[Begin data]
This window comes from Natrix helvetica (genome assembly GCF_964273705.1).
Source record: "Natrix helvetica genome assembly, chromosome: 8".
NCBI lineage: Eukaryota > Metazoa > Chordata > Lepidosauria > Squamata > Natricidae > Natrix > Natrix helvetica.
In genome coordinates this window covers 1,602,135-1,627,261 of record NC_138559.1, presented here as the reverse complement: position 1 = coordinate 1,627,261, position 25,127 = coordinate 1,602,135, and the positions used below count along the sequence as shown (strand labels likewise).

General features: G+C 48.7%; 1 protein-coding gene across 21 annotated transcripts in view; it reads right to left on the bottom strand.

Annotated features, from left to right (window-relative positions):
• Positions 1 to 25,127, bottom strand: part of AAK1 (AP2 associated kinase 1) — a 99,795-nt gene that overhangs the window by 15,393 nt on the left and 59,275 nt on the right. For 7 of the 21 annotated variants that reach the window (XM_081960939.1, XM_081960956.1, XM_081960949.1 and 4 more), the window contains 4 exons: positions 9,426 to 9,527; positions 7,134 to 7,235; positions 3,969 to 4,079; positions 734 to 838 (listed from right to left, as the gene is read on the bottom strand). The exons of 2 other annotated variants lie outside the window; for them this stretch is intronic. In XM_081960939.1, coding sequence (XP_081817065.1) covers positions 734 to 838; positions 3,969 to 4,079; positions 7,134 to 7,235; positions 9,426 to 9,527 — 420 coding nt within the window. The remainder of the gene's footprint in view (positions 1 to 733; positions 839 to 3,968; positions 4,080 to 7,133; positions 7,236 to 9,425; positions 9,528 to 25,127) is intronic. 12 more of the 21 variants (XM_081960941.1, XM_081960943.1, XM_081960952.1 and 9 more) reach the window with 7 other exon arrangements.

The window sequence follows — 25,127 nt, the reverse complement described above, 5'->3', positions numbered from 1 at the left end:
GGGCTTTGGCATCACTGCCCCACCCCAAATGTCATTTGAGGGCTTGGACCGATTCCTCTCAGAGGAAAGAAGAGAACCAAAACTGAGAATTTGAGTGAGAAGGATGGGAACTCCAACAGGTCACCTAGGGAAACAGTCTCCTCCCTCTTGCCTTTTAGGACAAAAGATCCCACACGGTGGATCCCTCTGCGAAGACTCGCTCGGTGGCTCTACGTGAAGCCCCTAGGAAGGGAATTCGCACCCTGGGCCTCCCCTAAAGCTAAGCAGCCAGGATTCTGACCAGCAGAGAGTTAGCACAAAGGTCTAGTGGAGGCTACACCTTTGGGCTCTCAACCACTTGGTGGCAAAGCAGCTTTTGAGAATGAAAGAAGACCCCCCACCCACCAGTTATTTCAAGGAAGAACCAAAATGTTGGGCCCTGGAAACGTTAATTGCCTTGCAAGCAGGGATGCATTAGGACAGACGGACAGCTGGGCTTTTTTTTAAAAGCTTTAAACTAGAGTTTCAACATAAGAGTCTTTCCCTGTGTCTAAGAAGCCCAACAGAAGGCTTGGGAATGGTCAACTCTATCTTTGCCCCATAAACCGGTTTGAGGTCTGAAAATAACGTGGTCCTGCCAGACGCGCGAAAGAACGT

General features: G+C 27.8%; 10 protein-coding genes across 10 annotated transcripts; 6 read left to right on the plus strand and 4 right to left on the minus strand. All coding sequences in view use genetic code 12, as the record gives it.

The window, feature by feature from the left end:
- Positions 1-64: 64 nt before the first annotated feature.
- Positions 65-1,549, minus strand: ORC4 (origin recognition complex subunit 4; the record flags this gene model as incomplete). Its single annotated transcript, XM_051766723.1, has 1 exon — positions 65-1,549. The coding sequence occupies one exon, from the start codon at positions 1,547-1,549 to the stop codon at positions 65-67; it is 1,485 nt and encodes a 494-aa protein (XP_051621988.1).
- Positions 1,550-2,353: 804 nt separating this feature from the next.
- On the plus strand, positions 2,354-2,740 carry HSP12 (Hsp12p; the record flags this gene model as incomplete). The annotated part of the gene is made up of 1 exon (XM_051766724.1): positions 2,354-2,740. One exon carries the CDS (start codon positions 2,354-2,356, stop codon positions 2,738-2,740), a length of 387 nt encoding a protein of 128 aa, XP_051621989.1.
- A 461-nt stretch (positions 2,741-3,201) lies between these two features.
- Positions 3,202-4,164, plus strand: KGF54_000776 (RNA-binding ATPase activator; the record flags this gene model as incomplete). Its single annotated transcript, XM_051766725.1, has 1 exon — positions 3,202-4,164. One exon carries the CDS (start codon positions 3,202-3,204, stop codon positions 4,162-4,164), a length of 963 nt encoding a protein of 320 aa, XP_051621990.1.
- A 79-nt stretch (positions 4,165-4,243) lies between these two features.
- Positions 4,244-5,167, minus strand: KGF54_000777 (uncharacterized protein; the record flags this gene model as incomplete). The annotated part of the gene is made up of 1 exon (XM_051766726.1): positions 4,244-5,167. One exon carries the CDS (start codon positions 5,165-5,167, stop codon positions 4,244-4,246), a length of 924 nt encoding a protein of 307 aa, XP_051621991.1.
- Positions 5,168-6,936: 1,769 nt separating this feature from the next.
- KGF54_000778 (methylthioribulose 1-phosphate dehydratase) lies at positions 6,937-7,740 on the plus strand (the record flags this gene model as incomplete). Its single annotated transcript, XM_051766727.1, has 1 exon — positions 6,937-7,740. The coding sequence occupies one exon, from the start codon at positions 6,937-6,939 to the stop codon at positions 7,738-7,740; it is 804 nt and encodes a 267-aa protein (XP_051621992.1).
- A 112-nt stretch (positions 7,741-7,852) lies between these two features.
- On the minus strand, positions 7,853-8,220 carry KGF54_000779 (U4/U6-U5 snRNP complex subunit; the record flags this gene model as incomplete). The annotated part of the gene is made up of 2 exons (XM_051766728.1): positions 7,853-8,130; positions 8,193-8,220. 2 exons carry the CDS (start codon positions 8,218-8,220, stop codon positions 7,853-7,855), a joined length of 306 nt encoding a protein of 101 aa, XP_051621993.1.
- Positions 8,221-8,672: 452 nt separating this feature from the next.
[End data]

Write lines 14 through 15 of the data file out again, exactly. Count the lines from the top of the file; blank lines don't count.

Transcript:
- Positions 1,550-2,353: 804 nt separating this feature from the next.
- On the plus strand, positions 2,354-2,740 carry HSP12 (Hsp12p; the record flags this gene model as incomplete). The annotated part of the gene is made up of 1 exon (XM_051766724.1): positions 2,354-2,740. One exon carries the CDS (start codon positions 2,354-2,356, stop codon positions 2,738-2,740), a length of 387 nt encoding a protein of 128 aa, XP_051621989.1.